Why I Wish I’d Revealed My Pregnancy Earlier

At ten weeks along, I told an acquaintance at a wedding that I was pregnant. By that point, I had a hair elastic looped around the button of my pants and threaded through the opposing hole because I could no longer close them properly. We were eating Indian food and the spread was making me want to vomit. I knew I wasn’t supposed to share my pregnancy news with this person I barely knew, but I did anyway.

I told myself I did it out of self-defense: I was unapologetically hogging the naan (the only thing I could stomach), I was going to the bathroom every four minutes, I was sure someone could tell my clothes weren’t fitting me right. But really, telling him was an act of defiance. Why on earth was this a secret?

Many of us share our pregnancy news with our moms, sisters and best friends early on because a) we can’t keep a secret; b) they knew we were trying; c) we’ve suddenly stopped boozing and/or staying awake past 8pm; d) we are bulging out of our T-shirts; and/or e) we look permanently green.

But what about telling everyone else?

Like so many women, I struggled mightily through my seemingly endless first trimester and into part of my second. Like a lot of people, my “morning sickness” had me wanting to hurl 24 hours a day for 18 solid weeks. The only relief came from moaning on the couch while watching “The Good Wife.” My biggest fear was being stuck out in public without approximately one hundred snacks. (Yes, I gained 20 pounds in the first 20 weeks.)

But I’m convinced that my misery was compounded by the fact that I was struggling to keep my pregnancy a secret. It’s exhausting to be constantly lying — about why I was cancelling plans, why I wasn’t up for a drink, why I kept calling in sick, why I seemed so, well, out of it. I was supposed to be overjoyed — the pregnancy was planned. I was deeply in love and ready to be a mother. But instead I felt nothing but stress. My misery felt like mine (and occasionally my husband’s) alone.

Most of us are conditioned to conceal pregnancy the first trimester because, statistically, this is where things are mostly likely to go wrong — 1 in 5 pregnancies do, after all, end in loss. Nobody wants to have to retract good news, especially with a boss, an acquaintance, or 1,000 Facebook “friends.” Before I got pregnant, the don’t-tell-anyone-until-12-weeks rule seemed logical.

But once I was in it myself, it felt utterly absurd to be lying about this absolutely paramount, life-changing fact of my life. Why had no one told me that pregnancy would be this brutal, especially when so many women knew it to be true? And why were we all agreeing to keep this to ourselves – like we do so many damn difficult things: our periods, cramps, infertility, miscarriage, labor, recovery from birth, postpartum depression and anxiety, postpartum bleeding, breastfeeding?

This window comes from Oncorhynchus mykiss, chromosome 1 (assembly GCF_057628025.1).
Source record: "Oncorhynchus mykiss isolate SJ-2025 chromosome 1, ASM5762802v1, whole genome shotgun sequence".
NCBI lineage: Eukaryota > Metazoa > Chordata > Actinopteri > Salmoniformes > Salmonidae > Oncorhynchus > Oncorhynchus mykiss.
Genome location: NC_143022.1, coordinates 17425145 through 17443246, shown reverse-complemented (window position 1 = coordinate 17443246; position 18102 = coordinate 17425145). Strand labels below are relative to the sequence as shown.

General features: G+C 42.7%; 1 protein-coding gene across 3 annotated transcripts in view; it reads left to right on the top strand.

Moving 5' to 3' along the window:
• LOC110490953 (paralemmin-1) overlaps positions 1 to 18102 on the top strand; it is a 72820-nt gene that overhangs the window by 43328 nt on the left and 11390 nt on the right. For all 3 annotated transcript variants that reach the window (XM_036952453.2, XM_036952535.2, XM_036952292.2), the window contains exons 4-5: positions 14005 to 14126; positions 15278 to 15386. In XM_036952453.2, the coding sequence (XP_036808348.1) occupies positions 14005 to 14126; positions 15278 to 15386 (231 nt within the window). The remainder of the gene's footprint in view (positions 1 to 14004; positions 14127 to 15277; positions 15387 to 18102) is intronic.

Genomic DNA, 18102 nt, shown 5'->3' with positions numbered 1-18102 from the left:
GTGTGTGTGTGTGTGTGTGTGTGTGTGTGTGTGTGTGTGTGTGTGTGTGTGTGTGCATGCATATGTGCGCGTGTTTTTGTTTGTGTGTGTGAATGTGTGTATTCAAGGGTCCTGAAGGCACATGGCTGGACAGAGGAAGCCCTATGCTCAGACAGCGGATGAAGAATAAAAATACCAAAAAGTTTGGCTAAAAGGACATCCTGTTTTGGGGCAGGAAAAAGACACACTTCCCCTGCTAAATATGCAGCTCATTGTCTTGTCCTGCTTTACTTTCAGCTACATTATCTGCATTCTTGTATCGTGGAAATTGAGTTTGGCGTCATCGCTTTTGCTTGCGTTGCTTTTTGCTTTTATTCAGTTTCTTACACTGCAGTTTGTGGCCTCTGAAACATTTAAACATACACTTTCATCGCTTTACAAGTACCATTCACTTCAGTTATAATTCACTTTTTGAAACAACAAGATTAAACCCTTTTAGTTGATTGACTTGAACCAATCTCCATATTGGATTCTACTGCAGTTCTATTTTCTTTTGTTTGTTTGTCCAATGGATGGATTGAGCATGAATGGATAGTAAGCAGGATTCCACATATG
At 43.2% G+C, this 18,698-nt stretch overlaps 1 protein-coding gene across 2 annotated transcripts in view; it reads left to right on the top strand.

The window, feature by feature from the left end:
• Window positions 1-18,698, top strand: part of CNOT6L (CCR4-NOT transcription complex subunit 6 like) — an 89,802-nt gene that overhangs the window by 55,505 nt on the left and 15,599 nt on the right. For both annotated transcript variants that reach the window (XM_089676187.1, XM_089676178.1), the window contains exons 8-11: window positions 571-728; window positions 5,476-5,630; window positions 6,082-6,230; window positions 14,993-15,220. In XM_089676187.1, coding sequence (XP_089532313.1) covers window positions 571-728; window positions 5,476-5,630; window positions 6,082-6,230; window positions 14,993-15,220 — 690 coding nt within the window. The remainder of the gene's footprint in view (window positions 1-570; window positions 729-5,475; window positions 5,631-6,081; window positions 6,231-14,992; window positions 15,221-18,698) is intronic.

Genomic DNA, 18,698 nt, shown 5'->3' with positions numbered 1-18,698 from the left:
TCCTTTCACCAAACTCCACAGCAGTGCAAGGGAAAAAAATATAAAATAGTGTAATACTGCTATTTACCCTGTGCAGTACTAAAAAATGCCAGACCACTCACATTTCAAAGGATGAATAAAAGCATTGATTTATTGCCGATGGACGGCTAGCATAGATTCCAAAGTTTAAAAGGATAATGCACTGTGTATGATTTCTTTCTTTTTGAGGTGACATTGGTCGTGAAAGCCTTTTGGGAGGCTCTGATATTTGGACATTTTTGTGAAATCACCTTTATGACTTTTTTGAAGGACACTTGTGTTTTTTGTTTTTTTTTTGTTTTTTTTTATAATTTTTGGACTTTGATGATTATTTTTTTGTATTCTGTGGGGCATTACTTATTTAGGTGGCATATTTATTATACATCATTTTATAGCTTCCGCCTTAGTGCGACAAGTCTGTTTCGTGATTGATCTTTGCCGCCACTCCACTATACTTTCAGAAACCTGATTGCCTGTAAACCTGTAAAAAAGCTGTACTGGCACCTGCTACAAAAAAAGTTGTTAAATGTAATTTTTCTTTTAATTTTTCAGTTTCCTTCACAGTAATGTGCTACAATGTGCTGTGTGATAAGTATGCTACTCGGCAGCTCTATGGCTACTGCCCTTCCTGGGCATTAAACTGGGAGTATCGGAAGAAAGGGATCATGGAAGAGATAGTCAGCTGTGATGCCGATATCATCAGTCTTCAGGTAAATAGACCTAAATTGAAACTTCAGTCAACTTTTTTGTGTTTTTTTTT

When I told my friends that I was pregnant and horribly sick, I got so much advice: eat crackers when you get up to pee in the middle of the night and before you get out of bed in the morning, drink cardamom or ginger tea, wear wristbands, suck on mints. None of it ended up helping all that much, but that’s beside the point. The information felt like an army coming to my rescue. These friends were cheering me on and reassuring me that they’d been there and survived — so I knew I would, too. When a friend who was six weeks ahead of me confessed to puking out her car door the second she pulled into a friend’s driveway, I felt immediate relief. I wasn’t alone. I had nothing to be ashamed of. What I was experiencing was normal.

So then why do we all keep it a secret?

We are married to the idea that a pregnant woman should glow, that making a baby is beautiful and natural. But this is a wildly incomplete narrative. And this narrative is served by concealing (at least) an entire third of the pregnancy. In doing so, whose anxiety are we trying to protect?

Each woman needs to decide what is best for her — to share or not to share. Losses of course happen. People do not know how to react and often say the most heartless things. But I do wonder what would happen if women started announcing their pregnancies immediately, rather than waiting until the supposed “safe” zone.

We’d then be forced to face the fact that a pregnancy is truly awesome and terrifying and precarious and unknown,  that anything can and does happen, and that women deserve all the love and support and understanding that comes with the act of trying to make another human being.

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Abigail Rasminsky lives in LA with her husband and daughter. Her work has been published in the New York Times, O: The Oprah Magazine, and The Cut, among other publications. She teaches writing at USC Keck School of Medicine. Visit her at www.abigailrasminsky.com